qualifying disability known to his employer. Thus, he failed to trigger St. Scholasticas
obligation to provide a reasonable accommodation under the ADA. Accordingly, the
Court grants St. Scholasticas motion for summary judgment as to Kobuss ADA and
MHRA claims.
III. CONSTRUCTIVE DISCHARGE
Constructive discharge occurs when an employer deliberately creates intolerable
working conditions with the intention of forcing the employee to quit and the employee
does quit. Elnashar v. Speedway SuperAmerica, LLC, 484 F.3d 1046, 1058 (8th Cir.
2007) (internal quotation marks omitted). To show he was constructively discharged,
[Kobus] would have to show that a reasonable person in his situation would find the
conditions intolerable and that [St. Scholastica] intended to force him to quit. Id.
Kobus alleges that he was constructively discharged on or about January 19,
2007, because the Defendant refused to provide him with leave to accommodate his
disability. (Am. Compl. 26.) As St. Scholastica points out, however, constructive
__________________________________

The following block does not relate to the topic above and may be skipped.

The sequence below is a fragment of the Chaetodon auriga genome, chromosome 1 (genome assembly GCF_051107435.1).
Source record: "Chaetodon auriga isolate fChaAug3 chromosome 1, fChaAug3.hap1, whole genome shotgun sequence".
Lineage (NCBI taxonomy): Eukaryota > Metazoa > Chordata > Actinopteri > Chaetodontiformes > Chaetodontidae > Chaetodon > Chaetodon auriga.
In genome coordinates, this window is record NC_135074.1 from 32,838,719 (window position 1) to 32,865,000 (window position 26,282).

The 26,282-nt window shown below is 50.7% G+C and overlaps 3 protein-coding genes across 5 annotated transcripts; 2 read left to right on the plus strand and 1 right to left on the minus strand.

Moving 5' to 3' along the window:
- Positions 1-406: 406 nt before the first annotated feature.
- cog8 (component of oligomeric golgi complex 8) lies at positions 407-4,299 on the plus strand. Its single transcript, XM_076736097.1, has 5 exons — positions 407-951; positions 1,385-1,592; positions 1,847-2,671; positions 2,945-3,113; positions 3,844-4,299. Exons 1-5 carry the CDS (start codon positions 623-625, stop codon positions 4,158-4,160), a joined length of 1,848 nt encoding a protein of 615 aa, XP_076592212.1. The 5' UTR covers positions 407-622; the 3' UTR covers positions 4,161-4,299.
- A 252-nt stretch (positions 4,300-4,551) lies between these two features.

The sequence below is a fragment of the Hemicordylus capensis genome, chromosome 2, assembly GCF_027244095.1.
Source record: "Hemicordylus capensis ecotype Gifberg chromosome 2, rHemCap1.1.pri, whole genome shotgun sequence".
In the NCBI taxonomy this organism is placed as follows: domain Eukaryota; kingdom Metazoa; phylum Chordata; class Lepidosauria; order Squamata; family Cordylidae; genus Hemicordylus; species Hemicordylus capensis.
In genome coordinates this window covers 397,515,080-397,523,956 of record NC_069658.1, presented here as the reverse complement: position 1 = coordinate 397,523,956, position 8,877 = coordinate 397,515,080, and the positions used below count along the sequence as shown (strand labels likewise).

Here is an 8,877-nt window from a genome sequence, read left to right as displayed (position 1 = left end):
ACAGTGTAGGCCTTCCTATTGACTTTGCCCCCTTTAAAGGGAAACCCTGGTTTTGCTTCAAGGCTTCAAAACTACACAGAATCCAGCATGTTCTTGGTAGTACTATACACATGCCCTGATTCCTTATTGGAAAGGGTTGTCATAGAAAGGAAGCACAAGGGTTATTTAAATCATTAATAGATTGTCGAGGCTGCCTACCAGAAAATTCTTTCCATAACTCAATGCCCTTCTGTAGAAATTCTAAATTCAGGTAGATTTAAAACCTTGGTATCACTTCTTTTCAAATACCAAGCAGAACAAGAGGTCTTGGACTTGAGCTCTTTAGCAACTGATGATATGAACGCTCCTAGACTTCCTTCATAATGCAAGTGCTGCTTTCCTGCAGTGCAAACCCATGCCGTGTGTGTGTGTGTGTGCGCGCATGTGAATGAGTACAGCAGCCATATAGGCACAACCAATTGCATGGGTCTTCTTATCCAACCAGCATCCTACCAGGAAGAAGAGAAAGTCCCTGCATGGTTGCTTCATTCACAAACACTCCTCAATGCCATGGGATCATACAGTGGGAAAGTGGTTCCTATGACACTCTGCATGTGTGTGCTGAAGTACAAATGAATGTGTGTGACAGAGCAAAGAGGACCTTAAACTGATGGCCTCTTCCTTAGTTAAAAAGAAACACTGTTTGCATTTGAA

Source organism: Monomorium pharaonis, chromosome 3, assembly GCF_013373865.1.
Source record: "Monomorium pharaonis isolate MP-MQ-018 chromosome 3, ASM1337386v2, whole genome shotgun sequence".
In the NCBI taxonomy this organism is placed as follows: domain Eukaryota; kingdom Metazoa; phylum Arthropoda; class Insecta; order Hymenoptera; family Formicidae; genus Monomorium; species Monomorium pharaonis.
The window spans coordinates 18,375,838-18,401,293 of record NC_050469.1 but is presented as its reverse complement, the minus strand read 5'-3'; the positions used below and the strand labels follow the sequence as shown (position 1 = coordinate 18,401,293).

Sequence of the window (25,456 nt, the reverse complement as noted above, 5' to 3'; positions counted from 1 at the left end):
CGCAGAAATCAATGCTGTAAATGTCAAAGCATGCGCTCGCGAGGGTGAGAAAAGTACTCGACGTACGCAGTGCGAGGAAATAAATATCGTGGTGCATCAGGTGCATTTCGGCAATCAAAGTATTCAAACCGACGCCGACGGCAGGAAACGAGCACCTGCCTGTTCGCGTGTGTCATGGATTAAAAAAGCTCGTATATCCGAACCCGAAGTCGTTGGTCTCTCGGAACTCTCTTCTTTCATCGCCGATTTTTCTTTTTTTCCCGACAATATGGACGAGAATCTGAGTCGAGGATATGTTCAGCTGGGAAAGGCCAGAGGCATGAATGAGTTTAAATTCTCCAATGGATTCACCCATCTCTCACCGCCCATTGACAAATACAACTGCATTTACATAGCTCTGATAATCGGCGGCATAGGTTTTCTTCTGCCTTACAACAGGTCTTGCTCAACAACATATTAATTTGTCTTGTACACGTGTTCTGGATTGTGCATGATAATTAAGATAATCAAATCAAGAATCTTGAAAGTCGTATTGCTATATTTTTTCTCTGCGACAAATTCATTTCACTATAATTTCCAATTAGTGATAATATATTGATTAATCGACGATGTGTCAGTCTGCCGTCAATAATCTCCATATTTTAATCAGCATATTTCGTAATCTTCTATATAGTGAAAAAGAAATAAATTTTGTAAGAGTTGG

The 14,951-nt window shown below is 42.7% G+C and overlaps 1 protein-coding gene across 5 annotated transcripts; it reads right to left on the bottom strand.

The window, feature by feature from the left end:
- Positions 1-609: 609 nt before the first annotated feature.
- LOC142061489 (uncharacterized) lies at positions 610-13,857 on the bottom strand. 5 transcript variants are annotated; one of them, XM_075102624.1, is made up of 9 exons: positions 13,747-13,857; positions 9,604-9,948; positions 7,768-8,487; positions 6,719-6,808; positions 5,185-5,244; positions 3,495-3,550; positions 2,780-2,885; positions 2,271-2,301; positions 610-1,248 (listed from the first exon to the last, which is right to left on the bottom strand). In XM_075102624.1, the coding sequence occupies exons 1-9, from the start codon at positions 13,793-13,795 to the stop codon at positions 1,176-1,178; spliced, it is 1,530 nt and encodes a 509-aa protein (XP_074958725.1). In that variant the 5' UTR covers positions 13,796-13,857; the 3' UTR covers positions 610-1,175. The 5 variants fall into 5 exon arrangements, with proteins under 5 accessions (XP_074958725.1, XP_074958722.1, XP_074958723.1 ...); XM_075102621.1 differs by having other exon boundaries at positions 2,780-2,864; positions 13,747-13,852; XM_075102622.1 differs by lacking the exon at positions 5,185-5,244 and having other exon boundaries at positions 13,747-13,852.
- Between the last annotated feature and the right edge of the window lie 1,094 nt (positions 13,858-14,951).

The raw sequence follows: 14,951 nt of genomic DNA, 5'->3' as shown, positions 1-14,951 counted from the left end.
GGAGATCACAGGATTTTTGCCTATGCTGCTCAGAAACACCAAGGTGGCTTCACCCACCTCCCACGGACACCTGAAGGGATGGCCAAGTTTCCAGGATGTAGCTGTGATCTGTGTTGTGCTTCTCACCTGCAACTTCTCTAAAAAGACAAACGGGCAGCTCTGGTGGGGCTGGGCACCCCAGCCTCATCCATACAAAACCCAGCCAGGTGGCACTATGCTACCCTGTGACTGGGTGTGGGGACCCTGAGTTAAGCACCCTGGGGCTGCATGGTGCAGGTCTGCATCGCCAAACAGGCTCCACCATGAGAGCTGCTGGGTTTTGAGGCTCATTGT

(Footnote continued.)
employee has a disability within the meaning of the ADA and, if he has such a
disability, that the functional limitations of the disability necessitate time off.
Id. at Question 21, Example A (emphasis added). That explanation describes almost exactly
what occurred here. As explained above, Kobus had not effectively made his limitations or
disability known to St. Scholastica before his request for leave in January 2007. In those
circumstances, St. Scholastica reasonably sought medical confirmation of his medical status.
Kobus expressed doubt about his ability to provide such confirmation, and did not suggest any
interest in seeking it even after Orlowski informed him that his alternative leave options were
limited. In short, he gave his employer no legally sufficient basis for concluding that he required
an accommodation under the ADA.
- 19 -
discharge is a companion tort. Huyen v. Driscoll, 479 N.W.2d 76, 81 (Minn. Ct. App.
1991). As such, it may only be maintained where a plaintiff can establish some separate
underlying illegality. Id. Here, the possible underlying illegalit[ies] alleged by
Kobus are unsustainable, for the reasons given above. Accordingly, the Court grants
St. Scholasticas motion for summary judgment as to Kobuss constructive discharge
claim.
ORDER
Based on the foregoing, all the files, records, and proceedings herein, IT IS
HEREBY ORDERED that St. Scholasticas Motion for Summary Judgment [Docket
No. 50] is GRANTED.
LET JUDGMENT BE ENTERED ACCORDINGLY.
DATED: February 5, 2009 ____s/ ____
at Minneapolis, Minnesota. JOHN R. TUNHEIM
United States District Judge